Thursday, February 11, 2010

Book 4: To Kill a Mockingbird by Harper Lee

So I still haven't had to go outside of my own book collection to stick to the Top 100 books list yet. Although To Kill a Mockingbird was an easy choice because I have been brought up to love it. This is one of my Dad's favourite books and he reads it every year at least once. The author Harper Lee grew up in a small Southern town and her father was a lawyer but she never said that the book was autobiographical. One of her childhood friends was the author Truman Capote who wrote classics like Breakfast at Tiffany's and the first non fiction novel In Cold Blood. Harper Lee never wrote another novel after this one and mores the pity because it was an instant hit and I understand why. There is conspiracy theories that Truman Capote wrote or shadow wrote the book but I think it's more likely that some people just have one great book in them and this was her book.

The story of Atticus Finch a lawyer in a small Southern town, widowed and left with his two kids Scout and Jem. The story is told from Scouts point of view and she is only about 8 or 9 in the story. Atticus is from an old money family and is doing the best to bring up his children to be moral and upstanding members of the community. No nonsense tough love is handed out by Calpurnia, the negro maid at the house who takes care of the children. Atticus respects and likes Calpurnia and has brought the children up to do the same. He is a loving father but perhaps has brought the children up a little too fast, talking to them like adults and reading the paper with them. They have turned out really smart but a little precocious.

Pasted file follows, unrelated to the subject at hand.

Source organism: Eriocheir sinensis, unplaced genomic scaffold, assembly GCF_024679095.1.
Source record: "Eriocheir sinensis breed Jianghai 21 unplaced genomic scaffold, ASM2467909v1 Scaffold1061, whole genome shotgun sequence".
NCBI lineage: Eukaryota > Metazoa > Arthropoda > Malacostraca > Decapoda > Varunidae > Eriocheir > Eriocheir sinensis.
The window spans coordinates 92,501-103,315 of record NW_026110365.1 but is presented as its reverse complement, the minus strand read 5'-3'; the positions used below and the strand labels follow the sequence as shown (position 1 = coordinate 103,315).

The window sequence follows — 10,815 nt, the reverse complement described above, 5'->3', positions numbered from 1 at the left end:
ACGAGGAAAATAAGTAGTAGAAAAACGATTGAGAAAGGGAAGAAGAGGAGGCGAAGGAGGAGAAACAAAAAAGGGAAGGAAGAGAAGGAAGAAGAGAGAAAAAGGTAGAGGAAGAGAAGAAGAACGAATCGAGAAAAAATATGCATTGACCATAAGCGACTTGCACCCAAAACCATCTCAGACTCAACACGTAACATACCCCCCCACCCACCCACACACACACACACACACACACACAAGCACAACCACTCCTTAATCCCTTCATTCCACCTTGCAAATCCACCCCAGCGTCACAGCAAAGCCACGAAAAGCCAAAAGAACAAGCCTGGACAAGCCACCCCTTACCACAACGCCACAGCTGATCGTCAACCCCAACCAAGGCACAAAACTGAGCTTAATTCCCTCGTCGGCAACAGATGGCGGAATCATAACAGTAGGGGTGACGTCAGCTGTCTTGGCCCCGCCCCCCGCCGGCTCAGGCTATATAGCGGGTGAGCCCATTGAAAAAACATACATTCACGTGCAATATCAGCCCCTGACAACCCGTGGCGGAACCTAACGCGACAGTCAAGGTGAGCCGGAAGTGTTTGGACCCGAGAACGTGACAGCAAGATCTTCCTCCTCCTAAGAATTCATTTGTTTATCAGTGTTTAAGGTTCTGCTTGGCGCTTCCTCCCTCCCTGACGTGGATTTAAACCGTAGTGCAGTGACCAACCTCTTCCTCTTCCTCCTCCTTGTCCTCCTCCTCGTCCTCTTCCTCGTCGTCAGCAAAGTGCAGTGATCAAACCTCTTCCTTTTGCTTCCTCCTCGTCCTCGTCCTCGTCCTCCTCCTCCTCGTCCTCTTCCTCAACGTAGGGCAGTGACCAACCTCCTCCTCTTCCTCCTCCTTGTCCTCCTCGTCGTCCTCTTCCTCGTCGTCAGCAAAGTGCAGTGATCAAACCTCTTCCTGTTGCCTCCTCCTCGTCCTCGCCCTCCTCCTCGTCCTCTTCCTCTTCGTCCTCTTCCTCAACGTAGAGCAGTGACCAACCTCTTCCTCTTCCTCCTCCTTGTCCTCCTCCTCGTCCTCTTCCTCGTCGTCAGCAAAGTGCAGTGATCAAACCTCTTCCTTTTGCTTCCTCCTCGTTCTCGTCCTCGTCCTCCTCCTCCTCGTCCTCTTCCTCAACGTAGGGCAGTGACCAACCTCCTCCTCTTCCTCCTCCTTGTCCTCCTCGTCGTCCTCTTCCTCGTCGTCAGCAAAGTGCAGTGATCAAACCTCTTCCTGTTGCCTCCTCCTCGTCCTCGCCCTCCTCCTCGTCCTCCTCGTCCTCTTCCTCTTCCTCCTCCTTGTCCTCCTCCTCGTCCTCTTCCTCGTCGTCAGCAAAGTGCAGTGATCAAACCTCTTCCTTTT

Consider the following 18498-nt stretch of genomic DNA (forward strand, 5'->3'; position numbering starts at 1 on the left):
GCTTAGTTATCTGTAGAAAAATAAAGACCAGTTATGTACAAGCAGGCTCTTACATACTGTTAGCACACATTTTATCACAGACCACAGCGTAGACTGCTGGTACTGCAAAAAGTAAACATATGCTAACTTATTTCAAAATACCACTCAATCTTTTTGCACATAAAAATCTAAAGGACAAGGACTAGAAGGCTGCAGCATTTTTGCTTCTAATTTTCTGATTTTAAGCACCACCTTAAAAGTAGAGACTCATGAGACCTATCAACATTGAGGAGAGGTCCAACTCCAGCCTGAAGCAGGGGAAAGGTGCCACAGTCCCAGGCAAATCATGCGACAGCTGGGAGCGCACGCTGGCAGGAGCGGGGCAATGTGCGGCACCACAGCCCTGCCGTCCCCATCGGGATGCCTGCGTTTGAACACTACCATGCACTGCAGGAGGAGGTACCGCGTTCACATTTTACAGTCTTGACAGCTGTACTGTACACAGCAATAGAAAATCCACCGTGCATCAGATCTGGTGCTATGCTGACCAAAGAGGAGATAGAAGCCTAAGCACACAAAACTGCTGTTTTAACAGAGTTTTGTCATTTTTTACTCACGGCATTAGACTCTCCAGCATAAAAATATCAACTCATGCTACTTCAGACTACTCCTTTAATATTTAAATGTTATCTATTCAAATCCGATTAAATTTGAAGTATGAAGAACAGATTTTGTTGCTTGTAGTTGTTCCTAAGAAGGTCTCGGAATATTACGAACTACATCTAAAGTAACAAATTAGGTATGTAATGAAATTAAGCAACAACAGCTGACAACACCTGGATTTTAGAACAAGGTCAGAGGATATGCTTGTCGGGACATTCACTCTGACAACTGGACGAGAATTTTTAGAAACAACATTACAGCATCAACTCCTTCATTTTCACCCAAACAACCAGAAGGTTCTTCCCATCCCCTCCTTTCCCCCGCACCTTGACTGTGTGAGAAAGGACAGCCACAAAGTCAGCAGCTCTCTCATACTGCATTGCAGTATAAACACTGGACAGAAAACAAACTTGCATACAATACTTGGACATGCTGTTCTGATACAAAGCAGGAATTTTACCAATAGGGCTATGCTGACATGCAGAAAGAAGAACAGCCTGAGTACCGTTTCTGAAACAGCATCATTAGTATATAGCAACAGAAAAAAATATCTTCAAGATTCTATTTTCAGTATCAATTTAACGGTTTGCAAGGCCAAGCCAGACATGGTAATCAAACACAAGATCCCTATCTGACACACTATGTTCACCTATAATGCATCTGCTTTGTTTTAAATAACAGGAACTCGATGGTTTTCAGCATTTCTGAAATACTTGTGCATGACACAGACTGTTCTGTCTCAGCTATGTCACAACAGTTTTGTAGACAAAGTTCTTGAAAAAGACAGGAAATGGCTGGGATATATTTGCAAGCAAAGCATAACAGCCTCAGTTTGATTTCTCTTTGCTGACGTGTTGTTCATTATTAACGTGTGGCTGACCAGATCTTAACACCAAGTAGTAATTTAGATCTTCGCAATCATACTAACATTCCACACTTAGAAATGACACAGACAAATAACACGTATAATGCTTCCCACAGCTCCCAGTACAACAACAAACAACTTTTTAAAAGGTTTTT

The first part of the book is all about the kids summer adventures, which made me nostalgic for the days when I used to take off into the bush with my friends and spend hours making camps and tree houses and playing games fuelled by our imaginations. Scout and Jem make the acquaintance of the boy staying with their neighbour the strange little guy called Dill who has an amazing ability to tell fantastical stories. Much of their play centres around the character of Boo Radley, a shut in living across the road with his fanatical religious parents. In the book the children in the town have made up hundreds of myths and stories about the Radley family, like if you eat the pecans that fall from their trees you'll die because they're poisoned. However Boo makes gestures of friendship to the kids by leaving secret presents in the tree that they pass on their way home from school.

Their summer idyll is troubled by a big case that Atticus gets appointed to where a upstanding hard-working young black man Tom Robinson has been accused of raping a white girl. Atticus defends Tom's case passionately in the face of racism and hate from other people in the town who feel his actions are traitorous. One of the main themes of the book is the coming of age of young Jem who is a little older than Scout and feels the injustice strongly. I'm sure you can all remember being young and having to deal with something unfair for the first time, it's a hard lesson to learn as a child and one that you can't ever reverse.

This is a classic for a good reason and number 4 on the top 100 books as voted by the Australian public. If you haven't read it then do so! you won't be disappointed.

Much Love

No comments: